DEAR DR. DONOHUE: My daughter is the best swimmer on her school’s team. Last season, she developed shoulder pain and was sidelined for the final month and a half. We don’t want a repeat. Are there any exercises she could do to keep her shoulders healthy this year? – R.M.

ANSWER: A swimmer who practices two hours a day can rack up more than 4,000 swimming strokes daily. If that swimmer practices 200 days a year, he or she is doing about a million strokes yearly. That’s a lot of stress on the shoulders, and overuse of the shoulders is the most common cause of swimmers’ shoulder pain.

Your daughter’s coach should analyze her stroke technique to see if she’s making any motions that are placing additional stress on the shoulders. I am told that swimmers who breathe only on one side overburden the shoulder on that side.

Furthermore, swimming overdevelops the front chest muscles and certain shoulder muscles. Muscle imbalance adds to shoulder problems.

One good exercise for correcting muscle imbalance is the following one. Your daughter should lie on one side with her head supported in the hand on the downward side. With the other hand, she grasps a lightweight dumbbell – 1 or 2 pounds – in such a way that her palm faces inward toward her body. The dumbbell is close to her abdomen, and the elbow is bent 90 degrees. She should raise the elbow an inch or two above her side. Then she turns her arm to lift the dumbbell upward as far as comfortable and holds the lifted position for five seconds. When she can do three sets of 10 repetitions with a rest break between sets, she can increase the weight by 1 pound. She should exercise both shoulders in this way.

DEAR DR. DONOHUE: This question is in reference to a healthy female adult and assumes she is receiving sufficient nutrition. What is the minimum amount of aerobic exercise necessary to maintain optimum bone and cardiovascular health? Is there a level that is considered too much?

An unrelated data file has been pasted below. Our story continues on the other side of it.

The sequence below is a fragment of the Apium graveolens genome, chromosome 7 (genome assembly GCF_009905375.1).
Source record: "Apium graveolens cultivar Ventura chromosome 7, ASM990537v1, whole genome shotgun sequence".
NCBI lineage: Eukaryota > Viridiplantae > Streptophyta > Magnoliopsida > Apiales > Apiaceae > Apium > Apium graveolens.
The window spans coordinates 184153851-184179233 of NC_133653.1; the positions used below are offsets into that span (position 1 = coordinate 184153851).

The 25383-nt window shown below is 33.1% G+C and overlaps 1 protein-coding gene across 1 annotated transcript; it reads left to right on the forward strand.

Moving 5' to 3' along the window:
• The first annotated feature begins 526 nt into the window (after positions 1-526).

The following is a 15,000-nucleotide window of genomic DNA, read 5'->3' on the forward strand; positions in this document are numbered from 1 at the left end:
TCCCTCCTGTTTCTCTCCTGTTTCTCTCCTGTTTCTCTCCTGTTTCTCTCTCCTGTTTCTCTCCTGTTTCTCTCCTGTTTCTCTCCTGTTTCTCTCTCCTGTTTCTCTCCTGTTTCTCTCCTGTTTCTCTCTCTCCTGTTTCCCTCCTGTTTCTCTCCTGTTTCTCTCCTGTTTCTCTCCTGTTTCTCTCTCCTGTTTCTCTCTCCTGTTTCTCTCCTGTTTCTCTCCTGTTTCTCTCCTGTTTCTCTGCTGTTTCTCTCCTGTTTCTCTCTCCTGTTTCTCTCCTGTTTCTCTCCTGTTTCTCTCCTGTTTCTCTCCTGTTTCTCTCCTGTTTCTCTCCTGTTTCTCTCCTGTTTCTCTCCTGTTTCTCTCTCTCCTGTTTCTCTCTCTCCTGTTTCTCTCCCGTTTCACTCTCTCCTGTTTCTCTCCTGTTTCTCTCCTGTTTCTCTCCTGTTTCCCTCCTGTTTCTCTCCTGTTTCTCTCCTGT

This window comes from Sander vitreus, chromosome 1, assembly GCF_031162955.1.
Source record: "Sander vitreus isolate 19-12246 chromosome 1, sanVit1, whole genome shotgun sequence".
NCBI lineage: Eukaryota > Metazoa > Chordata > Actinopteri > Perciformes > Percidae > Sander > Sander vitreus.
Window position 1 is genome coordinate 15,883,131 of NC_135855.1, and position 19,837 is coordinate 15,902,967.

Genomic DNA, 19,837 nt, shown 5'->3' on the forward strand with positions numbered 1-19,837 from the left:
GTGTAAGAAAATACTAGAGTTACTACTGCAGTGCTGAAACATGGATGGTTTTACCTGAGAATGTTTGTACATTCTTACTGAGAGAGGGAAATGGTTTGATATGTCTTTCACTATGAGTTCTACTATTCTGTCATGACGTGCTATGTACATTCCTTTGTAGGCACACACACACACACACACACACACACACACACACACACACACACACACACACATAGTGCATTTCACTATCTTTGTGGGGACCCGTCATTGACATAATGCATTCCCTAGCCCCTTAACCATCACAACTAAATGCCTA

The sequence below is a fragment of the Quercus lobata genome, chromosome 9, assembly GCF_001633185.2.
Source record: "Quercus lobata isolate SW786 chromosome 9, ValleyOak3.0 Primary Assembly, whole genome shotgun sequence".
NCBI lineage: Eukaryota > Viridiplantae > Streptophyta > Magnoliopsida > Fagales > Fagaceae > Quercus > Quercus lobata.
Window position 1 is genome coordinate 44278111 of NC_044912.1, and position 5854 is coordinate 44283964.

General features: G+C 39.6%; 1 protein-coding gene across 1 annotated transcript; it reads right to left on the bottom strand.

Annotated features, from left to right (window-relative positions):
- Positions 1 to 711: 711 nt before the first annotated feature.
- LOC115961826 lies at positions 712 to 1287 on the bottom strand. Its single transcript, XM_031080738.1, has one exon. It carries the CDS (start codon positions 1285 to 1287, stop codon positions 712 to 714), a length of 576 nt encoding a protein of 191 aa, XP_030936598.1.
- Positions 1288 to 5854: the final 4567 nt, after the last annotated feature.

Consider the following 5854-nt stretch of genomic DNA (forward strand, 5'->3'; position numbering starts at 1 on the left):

My sister and I have a running (no pun intended) argument about this subject. – Tired of This Discussion

ANSWER: In 1995, the edict went out that 30 minutes of aerobic exercise on most, if not all, days of the week would bring the greatest benefit to cardiovascular health. The 30 minutes can be broken into two 15-minute sessions or three 10-minute sessions. Aerobic exercise is the kind of exercise where large muscles are working nonstop – jogging, walking, swimming, biking, leaf-raking. The new recommendations are for an hour of exercise. That’s a bit much for me. If you have the time and energy to do an hour, so much the better. Even if you don’t have the time and energy to do 30 minutes, any amount of exercise is better than no exercise.

For bone health, weight-bearing exercise is necessary. Walking, jogging and running qualify as weight-bearing – the skeleton holds up the body’s weight during the exercise. Even better for bones is resistance exercise – lifting weights. Getting in 20 to 25 minutes of resistance exercise three days a week keeps bones healthy. The days should not be consecutive days if you are exercising the same muscles.

DEAR DR. DONOHUE: I have a question. I have limited use of my right ankle due to arthritis. Instead of walking, I use a stationary bicycle and would like to know how to compare the benefits of a stationary bike with walking. How do they compare? – J.B.

ANSWER: To compare these two activities, a number of variables have to be taken into consideration. The energy cost of walking depends on people’s weight, how fast they walk, the incline of the terrain, the surface walked on, and climate factors like wind and cold weather.

In stationary biking, pedaling speed and the setting that determines the force needed to turn the pedals must be factored in to estimate the energy consumption of the biker.

Pedaling with light effort on a stationary bike burns about the same number of calories that walking at three miles an hour does.

Dr. Donohue regrets that he is unable to answer individual letters, but he will incorporate them in his column whenever possible. Readers may write him or request an order form of available health newsletters at P.O. Box 536475, Orlando, FL 32853-6475. Readers may also order health newsletters from

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